- Partially decoupling the business model from maximizing your total time spent on Facebook could let it actually
Continue reading "The psychological impact of an $11 Facebook subscription"
Prime Wardrobe appears to be getting ready to launch. The retailer’s “try before you buy” shopping service, first announced in June 2017
, aims to challenge incumbents in the market like Stitch Fix, Trunk Club, Wantable, and others. The service has quietly remained in an invite-only beta since last year, and Amazon claims that’s still the case. However, a recent flurry of tweets, including – ahem
, those from an Amazon
account and people
who worked on the project – beg to differ.
Unfortunately, the Amazon staffer’s tweet was deleted after we asked Amazon about it. It had read: “Amazon Prime Wardrobe is officially launched! Hooray! It’s been a fun project to work on.” Before we could screengrab the tweet, it
Continue reading "Amazon finally opens up Prime Wardrobe to more customers"
Retail has been revolutionized over the last decade, with brands like Casper and Warby Parker offering high-quality goods at lower costs simply by selling them through the internet.
, a relatively new high-end sneaker brand, is looking to get in on the new retail wave, and the company has some fresh cash to do it.
Koio has just announced the close of a $3 million Series A funding led by Action Capital, with participation from Brand Foundry Ventures, Winkelvoss Capital, actor Miles Teller and director and producer Simon Kinberg, among others.
Koio was founded Chris Wichert and Johannes Quodt, who were sick of spending so much on high-end leather sneakers. The brand focuses on making nice shoes available at a relatively lower price while maintaining high quality products. Most of Koio’s shoes run for around $250.
The company works with a Chanel factory in Italy for all
Continue reading "Koio, a direct-to-consumer leather sneaker brand, picks up $3 million"
Many will rightly say that raising money as a startup in Southeast Asia is no easy thing, but up-and-coming online fashion service Zilingo
sure doesn’t seem to have problems on that front.
Fresh from raising an $18 million Series B round last September
has announced its $54 million Series C to take it to $82 million from investors to date.
The round was led by new investor Sofina — an investor in Flipkart-owned fashion site Myntra among others — and existing backers Burda
and Sequoia India. Zilingo’s other existing investors, including Tim Draper, SIG, Venturra, Beenext and Manik Arora, all took part, with Amadeus Capital joining the party, too.
Raising this much money is rare over the life cycle of any startup in Southeast Asia, but to do it in less than 2.5 years after launching your product is unprecedented.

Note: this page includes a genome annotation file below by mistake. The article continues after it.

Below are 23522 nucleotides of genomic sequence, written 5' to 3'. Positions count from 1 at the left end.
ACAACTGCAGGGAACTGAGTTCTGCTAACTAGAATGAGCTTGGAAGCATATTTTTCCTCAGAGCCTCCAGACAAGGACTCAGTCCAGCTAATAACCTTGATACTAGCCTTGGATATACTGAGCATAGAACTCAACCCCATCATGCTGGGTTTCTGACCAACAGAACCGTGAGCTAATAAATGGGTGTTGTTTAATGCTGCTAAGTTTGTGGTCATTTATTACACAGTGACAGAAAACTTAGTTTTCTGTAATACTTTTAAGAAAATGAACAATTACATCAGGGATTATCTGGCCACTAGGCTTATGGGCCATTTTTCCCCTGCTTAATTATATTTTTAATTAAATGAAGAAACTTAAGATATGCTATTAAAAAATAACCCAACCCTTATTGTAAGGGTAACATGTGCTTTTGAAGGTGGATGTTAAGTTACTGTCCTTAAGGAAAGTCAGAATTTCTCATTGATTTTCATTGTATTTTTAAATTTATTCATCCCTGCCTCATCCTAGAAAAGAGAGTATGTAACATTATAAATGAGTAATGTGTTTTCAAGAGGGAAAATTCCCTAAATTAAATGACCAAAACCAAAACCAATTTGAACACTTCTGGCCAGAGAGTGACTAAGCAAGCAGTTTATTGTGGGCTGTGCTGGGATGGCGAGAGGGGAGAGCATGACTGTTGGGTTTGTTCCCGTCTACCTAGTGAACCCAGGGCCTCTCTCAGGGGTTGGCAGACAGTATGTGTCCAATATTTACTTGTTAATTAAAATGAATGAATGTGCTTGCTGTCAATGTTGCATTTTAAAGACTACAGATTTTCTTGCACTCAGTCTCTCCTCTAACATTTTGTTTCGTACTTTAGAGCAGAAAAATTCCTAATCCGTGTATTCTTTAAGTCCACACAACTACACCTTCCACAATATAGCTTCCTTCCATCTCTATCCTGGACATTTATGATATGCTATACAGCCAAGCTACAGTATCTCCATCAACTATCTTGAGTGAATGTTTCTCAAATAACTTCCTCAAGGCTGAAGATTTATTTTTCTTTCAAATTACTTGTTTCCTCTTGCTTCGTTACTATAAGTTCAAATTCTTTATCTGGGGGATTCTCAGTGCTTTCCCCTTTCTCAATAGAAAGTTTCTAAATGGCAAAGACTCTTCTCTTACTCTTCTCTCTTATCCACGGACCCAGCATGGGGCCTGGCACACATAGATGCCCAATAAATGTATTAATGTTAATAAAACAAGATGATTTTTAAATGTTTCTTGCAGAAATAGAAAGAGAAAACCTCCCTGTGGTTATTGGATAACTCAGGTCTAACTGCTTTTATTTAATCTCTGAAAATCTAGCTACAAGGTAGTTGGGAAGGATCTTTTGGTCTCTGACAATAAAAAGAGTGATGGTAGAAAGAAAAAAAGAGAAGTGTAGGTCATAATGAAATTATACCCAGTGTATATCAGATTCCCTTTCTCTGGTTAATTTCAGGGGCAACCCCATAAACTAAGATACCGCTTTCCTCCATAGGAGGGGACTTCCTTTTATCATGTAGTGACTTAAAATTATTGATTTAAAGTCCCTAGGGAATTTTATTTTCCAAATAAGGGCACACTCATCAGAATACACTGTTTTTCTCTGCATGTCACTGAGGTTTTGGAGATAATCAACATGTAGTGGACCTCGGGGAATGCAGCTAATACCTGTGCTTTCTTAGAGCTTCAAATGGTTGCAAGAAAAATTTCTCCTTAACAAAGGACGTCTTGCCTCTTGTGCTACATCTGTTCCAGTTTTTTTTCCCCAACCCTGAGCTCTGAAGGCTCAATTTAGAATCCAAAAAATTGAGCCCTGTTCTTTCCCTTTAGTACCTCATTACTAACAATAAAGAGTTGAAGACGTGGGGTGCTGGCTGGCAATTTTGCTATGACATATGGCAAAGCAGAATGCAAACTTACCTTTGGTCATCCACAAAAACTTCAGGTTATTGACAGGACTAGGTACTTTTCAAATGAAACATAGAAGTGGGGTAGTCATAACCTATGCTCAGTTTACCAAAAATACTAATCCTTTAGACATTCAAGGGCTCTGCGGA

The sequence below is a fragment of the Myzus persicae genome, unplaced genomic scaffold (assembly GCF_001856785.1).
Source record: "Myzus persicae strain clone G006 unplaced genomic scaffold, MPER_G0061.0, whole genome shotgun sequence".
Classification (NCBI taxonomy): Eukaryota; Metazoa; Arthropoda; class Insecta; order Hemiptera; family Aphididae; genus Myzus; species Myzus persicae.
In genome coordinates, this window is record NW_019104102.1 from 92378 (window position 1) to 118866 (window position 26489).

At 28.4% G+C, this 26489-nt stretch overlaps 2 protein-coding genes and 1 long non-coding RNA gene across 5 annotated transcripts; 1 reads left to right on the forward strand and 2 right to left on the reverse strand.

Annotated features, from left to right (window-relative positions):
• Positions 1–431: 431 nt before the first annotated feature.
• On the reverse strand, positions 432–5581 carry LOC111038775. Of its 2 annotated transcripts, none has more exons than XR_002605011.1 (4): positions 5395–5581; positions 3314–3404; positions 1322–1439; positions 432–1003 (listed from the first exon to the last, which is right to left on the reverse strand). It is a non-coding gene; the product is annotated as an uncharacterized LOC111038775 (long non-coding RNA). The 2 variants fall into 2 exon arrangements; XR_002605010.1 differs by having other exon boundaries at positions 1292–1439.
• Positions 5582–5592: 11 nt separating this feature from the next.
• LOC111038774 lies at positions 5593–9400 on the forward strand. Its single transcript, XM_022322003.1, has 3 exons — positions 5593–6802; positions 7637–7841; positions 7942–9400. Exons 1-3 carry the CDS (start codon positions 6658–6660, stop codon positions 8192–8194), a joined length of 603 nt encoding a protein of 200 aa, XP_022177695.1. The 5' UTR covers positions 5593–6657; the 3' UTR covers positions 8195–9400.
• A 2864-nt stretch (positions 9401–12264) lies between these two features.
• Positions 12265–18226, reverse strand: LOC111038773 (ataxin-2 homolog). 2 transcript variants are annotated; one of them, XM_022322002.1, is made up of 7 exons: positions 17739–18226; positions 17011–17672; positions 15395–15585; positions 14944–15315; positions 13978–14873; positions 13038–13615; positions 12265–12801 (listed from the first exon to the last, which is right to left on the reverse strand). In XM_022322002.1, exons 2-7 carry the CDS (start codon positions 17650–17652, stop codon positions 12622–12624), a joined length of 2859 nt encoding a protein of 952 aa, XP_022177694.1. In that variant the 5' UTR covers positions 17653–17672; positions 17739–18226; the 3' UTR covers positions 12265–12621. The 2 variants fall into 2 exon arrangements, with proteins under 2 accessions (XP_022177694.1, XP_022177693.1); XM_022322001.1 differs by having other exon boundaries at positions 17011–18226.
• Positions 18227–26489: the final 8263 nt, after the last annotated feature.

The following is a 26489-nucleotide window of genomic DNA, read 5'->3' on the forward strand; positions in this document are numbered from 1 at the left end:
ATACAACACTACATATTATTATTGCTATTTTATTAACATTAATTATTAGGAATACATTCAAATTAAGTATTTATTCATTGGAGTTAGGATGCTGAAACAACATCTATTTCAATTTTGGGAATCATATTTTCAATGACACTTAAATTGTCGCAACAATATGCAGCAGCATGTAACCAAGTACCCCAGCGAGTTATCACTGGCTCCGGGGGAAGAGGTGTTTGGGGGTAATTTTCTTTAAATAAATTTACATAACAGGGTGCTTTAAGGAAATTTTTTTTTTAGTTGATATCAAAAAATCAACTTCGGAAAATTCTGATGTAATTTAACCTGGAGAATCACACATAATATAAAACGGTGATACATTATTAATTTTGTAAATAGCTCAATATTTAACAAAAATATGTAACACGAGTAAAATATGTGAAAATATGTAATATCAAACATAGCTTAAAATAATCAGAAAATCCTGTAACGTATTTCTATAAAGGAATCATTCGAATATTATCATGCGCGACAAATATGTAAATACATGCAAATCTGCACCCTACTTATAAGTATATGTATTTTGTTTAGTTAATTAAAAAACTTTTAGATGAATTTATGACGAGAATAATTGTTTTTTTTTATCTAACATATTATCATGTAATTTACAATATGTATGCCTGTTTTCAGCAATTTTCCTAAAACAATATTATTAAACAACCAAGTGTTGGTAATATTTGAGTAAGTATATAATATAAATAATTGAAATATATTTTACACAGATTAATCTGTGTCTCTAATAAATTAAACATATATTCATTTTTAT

E-commerce is a hot space in the region, but
Continue reading "Southeast Asia fashion startup Zilingo continues its meteoric rise with $54M Series C"
, the on-demand biking service that integrates with Uber, has been weighing both acquisition and investment offers.
A decision has not yet been reached, but right now possible options include a sale to Uber at a price that exceeds $100 million, or a venture investment round, multiple sources tell TechCrunch. One of the possible investor names that has been floated is Mike Moritz of Sequoia Capital, but we are told that JUMP has multiple options.
We are also told that various parties have been upping their offers over the past week, as they fiercely compete to get ownership of JUMP. “E-bikes” are expected to become more popular, where users are able to find and rent bikes quickly via apps.
JUMP launched as Social Bicycles in 2008, but the startup recently rebranded as JUMP
when it announced its $10 million Series A investment round a few months back.
Continue reading "JUMP Bikes weighing Uber acquisition, investment offers"
Streaming royalties are too expensive for Spotify
to thrive as a public company just playing us songs. Spotify’s shares closed down 10 percent today
during its NYSE trading debut. Luckily it controls much of the relationship between musicians and their fans on its app, poising it to build a powerful revenue and artist loyalty generator by connecting the two through native advertising and messaging that doesn’t stop the music.
Spotify already has a wide range of ad experiences
built for traditional brands, from audio ads to display units to sponsored sessions where users get ad-free playback in exchange for watching a commercial. But none of these ad units are designed to help musicians grow their audience within Spotify, even if they can be bent to that purpose.
Spotify could win big by following Facebook’s roadmap.
Back in 2007, Facebook already had ads that led offsite. Think of these as Spotify’s
Continue reading "Spotify’s missing money-maker is artist-to-fan messaging"
is at it again giving money companies that rival startups it has already invested in.
The Japanese firm and its long-time ally (and existing Paytm
backer) Alibaba have come together to invest $450 million more into Paytm’s e-commerce business, Paytm Mall, as first reported by Mint
. The deal is said to value the business at $1.6-$2 billion, with SoftBank providing around $400 million of the committed investment.
SoftBank is already present in India’s e-commerce space courtesy of an investment in Flipkart via its Vision Fund
. The firm also previously backed Snapdeal
which it tried to shoehorn into a merger deal with Flipkart that was ultimately unsuccessful.
meanwhile has been behind the core Paytm business, which specializes in mobile payments with plans for financial services, having invested $1.4 billion
into parent firm One97 Communications last year. This new deal signals its crossing into the e-commerce business, too.
Continue reading "SoftBank leads $450M investment in Paytm’s e-commerce business"
Actress-turned-entrepreneur Gwyneth Paltrow
is getting more capital to accelerate her startup’s growth.